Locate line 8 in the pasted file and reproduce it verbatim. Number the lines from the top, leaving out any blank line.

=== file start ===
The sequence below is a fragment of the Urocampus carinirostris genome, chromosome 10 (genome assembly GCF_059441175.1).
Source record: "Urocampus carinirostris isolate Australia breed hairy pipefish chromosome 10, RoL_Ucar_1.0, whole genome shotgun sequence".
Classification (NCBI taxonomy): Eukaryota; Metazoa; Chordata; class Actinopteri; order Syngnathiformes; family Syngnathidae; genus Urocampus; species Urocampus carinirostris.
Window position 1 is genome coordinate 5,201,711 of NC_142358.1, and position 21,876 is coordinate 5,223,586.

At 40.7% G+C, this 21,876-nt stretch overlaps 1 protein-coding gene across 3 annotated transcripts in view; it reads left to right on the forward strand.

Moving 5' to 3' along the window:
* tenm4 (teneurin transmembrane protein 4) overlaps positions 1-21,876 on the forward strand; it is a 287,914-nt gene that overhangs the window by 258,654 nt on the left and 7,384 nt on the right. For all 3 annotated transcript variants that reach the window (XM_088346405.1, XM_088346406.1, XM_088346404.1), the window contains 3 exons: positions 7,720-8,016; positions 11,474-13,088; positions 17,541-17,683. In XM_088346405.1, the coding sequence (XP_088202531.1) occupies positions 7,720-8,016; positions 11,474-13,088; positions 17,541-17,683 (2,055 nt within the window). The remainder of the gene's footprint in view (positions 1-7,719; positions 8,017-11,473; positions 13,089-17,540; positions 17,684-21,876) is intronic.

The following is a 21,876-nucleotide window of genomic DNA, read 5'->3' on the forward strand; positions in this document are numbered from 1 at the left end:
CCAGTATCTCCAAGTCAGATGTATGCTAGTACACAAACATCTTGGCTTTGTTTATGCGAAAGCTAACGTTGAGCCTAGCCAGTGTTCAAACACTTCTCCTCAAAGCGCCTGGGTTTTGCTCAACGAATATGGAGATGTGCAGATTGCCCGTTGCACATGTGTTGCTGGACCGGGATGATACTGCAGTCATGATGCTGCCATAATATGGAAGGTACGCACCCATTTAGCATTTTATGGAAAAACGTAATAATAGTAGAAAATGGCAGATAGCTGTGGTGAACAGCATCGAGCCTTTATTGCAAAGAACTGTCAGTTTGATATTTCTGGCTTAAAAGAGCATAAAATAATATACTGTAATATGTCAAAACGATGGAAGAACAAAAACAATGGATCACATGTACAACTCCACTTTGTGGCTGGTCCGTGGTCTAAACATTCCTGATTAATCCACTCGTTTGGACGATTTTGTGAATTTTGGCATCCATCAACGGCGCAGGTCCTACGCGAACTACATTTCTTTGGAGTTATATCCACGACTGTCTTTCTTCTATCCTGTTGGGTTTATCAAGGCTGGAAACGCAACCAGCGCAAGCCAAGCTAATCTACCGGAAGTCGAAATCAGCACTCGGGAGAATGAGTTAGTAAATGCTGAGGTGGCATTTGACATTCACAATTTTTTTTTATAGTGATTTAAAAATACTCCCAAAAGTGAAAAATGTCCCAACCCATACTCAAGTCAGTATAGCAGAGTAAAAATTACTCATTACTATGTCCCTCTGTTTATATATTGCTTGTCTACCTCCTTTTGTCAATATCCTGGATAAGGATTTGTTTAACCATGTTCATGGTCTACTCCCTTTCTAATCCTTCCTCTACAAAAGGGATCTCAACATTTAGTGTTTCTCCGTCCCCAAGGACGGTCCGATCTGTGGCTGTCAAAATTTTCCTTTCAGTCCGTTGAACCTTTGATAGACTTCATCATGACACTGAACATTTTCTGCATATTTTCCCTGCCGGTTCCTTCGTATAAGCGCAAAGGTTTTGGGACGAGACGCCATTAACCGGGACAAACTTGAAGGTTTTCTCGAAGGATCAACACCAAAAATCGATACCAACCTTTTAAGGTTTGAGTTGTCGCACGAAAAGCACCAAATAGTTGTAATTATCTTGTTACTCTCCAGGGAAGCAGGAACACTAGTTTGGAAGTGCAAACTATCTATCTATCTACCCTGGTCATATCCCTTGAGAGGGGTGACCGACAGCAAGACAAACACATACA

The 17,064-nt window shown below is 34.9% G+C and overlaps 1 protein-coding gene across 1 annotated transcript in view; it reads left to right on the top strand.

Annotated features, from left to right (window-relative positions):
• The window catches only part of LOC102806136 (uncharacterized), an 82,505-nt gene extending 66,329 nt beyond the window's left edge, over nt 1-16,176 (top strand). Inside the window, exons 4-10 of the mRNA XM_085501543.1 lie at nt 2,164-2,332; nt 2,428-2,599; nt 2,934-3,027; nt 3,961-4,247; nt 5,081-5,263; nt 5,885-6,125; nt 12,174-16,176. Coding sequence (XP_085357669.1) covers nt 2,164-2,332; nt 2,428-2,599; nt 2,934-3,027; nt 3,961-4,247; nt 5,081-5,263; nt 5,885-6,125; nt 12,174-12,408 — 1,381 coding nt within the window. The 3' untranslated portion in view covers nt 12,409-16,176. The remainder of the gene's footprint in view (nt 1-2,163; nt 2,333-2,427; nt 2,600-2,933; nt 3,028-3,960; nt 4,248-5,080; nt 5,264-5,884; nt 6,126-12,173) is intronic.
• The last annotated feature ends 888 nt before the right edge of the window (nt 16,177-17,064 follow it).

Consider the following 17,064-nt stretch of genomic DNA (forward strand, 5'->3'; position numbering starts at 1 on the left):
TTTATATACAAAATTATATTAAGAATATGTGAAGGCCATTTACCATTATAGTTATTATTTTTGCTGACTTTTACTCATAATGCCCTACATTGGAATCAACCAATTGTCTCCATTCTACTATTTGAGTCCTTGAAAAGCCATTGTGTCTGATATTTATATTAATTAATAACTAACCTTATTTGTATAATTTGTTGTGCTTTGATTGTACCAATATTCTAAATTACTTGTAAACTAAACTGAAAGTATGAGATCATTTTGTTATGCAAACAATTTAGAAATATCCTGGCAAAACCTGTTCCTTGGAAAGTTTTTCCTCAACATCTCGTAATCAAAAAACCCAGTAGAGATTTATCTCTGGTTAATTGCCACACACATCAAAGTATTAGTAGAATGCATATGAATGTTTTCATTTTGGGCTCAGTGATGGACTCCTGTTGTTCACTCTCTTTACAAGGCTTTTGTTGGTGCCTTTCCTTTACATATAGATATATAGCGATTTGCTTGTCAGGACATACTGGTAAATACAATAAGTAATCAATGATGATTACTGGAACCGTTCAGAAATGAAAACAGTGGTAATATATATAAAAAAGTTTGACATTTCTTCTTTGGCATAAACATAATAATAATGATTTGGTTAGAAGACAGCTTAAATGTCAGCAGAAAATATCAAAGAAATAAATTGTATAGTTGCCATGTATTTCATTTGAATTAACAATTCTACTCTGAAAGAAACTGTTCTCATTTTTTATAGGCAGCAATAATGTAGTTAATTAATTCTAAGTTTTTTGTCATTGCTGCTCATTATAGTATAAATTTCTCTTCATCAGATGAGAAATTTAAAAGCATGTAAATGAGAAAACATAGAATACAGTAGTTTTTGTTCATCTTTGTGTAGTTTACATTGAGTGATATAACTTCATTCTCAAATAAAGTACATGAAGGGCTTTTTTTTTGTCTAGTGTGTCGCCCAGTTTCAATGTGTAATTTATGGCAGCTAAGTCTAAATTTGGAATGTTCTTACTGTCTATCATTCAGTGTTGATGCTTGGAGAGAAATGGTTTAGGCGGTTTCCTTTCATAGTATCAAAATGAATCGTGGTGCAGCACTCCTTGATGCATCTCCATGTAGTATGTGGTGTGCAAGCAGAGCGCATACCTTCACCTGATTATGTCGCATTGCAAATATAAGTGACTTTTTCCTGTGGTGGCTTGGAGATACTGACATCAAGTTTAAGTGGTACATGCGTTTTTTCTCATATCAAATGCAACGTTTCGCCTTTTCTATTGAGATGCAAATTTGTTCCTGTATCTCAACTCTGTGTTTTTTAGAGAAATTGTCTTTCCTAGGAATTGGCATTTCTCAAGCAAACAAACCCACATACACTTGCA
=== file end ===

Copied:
The following is a 21,876-nucleotide window of genomic DNA, read 5'->3' on the forward strand; positions in this document are numbered from 1 at the left end: